3 Things to Leave out of Your Resume

We understand. Really, we do! You want your resume to be the best it can be, so you want to include every great thing you did in order to give yourself that edge in the hiring process. You’re trying hard, and it’s admirable.

Writing a resume can be like packing for a trip; you want to bring everything you may need for any situation, but when it comes time to close that suitcase, you find you might have gotten carried away.

It happens. We understand.

Just like overpacking your suitcase, overpacking your resume can end up working against you. All those extra details can bog down a resume that should be crisp, lively, and impressive.

While there are many things you should not leave out of your resume on your journey to new employment, these are three things that are better left at home and off of your resume:

1. References

Your references are important, should be well developed, but have no business being on your resume. Period. If you make it through the first phase or two of the hiring process, better employers will ask you for references, so have them ready, preferably in a separate Word document. Until then, featuring references on your resume is a rookie mistake that can make you look as unprofessional as a clip-on tie.

While we’re on the subject, also make no mention to your references on your resume! The overused line “References Available Upon Request” is unnecessary and a time and space waster. Be patient with your references.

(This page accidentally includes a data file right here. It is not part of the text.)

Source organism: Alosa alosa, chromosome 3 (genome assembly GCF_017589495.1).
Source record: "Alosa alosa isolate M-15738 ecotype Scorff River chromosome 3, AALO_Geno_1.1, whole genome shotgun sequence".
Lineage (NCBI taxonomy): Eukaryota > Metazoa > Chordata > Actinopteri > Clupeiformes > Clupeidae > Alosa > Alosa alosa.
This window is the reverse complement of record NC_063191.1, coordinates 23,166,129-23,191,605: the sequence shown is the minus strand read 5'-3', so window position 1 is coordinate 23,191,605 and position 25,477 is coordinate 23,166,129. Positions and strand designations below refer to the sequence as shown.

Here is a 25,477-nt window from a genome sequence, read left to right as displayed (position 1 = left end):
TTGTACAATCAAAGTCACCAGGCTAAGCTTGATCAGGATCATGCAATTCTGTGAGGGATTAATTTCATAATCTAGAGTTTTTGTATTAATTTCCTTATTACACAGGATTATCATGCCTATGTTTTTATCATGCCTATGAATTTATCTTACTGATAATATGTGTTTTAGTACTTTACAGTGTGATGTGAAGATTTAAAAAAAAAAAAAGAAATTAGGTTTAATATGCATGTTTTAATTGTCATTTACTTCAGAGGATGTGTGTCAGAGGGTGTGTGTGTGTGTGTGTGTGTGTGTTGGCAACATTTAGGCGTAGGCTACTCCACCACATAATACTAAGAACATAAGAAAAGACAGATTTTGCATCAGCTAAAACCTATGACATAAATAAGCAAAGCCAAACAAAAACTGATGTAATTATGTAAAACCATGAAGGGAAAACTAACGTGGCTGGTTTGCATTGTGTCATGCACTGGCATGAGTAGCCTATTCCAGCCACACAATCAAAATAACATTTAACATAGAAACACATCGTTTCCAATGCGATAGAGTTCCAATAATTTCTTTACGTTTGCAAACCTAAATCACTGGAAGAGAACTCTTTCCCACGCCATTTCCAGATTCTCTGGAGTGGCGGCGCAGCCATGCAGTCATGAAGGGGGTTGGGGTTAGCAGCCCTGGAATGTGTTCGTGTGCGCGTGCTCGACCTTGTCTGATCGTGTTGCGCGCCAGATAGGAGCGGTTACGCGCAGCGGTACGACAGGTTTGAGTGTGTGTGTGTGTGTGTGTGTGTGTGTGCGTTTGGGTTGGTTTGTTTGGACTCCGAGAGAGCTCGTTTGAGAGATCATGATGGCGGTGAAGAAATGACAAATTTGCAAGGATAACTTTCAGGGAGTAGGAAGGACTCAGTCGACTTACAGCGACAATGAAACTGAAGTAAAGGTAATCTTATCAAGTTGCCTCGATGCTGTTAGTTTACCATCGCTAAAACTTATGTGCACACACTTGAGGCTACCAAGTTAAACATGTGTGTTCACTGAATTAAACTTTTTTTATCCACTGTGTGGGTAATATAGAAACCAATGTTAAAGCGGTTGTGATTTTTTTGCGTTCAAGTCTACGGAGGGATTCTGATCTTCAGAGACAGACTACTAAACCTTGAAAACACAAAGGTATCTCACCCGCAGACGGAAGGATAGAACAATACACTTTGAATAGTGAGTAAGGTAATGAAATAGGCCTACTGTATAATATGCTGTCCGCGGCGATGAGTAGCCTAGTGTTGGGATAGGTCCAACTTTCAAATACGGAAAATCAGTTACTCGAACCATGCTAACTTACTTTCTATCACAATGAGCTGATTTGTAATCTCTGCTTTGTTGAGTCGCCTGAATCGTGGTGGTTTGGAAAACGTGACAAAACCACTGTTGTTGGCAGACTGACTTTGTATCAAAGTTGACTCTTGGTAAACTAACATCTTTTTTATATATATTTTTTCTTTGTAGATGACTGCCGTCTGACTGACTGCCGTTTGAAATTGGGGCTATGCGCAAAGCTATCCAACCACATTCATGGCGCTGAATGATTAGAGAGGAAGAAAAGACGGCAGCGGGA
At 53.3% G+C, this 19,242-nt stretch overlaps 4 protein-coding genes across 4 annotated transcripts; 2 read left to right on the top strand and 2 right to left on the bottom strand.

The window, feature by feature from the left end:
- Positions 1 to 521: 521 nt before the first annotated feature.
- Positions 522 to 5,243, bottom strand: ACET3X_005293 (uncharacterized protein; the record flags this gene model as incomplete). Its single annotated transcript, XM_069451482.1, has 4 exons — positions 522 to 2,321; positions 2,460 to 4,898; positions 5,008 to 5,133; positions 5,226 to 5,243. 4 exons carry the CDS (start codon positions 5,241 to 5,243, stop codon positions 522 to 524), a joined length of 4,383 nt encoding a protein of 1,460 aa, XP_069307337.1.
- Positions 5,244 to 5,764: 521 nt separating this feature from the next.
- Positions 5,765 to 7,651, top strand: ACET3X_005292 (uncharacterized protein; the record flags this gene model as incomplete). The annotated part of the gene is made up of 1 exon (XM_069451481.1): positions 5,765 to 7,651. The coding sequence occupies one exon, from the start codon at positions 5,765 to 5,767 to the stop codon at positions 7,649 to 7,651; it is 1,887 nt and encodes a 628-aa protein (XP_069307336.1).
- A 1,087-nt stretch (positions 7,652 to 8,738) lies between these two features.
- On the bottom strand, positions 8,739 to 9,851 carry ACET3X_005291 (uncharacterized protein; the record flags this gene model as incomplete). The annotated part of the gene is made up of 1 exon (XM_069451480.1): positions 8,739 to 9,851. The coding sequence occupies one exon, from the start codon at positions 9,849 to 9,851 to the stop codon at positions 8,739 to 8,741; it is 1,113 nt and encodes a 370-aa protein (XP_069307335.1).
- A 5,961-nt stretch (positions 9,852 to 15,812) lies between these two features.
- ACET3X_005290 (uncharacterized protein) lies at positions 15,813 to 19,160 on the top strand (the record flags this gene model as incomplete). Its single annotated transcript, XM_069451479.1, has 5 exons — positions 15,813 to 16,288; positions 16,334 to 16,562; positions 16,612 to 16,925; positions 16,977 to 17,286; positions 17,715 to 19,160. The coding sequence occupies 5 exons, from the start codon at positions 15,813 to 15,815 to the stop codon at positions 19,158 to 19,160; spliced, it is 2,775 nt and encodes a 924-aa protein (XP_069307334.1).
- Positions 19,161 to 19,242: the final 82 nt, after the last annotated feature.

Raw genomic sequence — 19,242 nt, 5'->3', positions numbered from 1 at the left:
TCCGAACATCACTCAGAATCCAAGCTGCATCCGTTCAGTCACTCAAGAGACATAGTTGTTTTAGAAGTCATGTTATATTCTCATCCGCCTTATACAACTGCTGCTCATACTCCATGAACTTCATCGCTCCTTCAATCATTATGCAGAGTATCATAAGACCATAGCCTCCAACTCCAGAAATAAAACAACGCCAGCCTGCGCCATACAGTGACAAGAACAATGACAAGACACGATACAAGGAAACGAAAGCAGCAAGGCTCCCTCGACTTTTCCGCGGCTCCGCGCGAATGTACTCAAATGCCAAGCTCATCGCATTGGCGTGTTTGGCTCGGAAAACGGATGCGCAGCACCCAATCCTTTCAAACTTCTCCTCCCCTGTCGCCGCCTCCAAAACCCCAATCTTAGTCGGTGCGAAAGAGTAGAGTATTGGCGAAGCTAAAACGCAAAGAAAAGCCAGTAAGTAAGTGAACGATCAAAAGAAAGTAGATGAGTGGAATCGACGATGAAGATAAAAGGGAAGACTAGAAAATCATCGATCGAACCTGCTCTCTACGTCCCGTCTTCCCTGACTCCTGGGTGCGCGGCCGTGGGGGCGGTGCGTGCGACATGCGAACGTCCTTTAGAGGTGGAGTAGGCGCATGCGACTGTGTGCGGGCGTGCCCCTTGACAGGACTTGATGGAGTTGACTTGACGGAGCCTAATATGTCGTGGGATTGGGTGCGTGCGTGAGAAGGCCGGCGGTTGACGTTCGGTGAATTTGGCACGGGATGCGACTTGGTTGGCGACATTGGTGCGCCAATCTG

2. Old, Irrelevant Jobs

Deciding which jobs should be listed on your resume, and how they should be listed, may need to be discussed between you and your resume writer. Be leery, though, of listing old and irrelevant jobs.

An old job is any job that you left more than 10 years ago. Hopefully you have furthered your career the last 10 years, so keep the focus there.

An irrelevant job is one that is not in the field you want to get into and does not show you in a favorable, professional light. Your resume is not a job application where the employer wants to know every job you had. It’s a promotional document to show you in the best light to help you get the job you’re applying for.

If a past position is more than 10 years old and doesn’t show relevant, applicable skills, it’s probably best to leave it off.

3. The Third Page

While you may have a long, storied career with plenty to talk about, if your resume is going on to a third, fourth, or even (shudder to think) fifth page, you need to seriously rethink the makeup of your resume.

Today’s resumes get the job done quickly and efficiently. They speak fast, summarize, and let the reader make an informed decision about you in six to 30 seconds. That’s not long.

It’s not that what you have on those extra pages isn’t important; there simply isn’t time to read them. Hiring managers are reading dozens and dozens of resumes to fill each opening. Do them a favor; make your case quickly as to why you’re a great candidate quickly. The hiring manager will appreciate it, and will look upon you favorably.


When writing a resume, more usually isn’t better. If your resume has some extra items that need to be cleaned out, but you’re not sure how to do it, come to One Great Resume. We’re the experts at figuring out what needs to be said to get you an interview and get you hired.

A professional resume is cheaper than unemployment. Get One Great Resume today.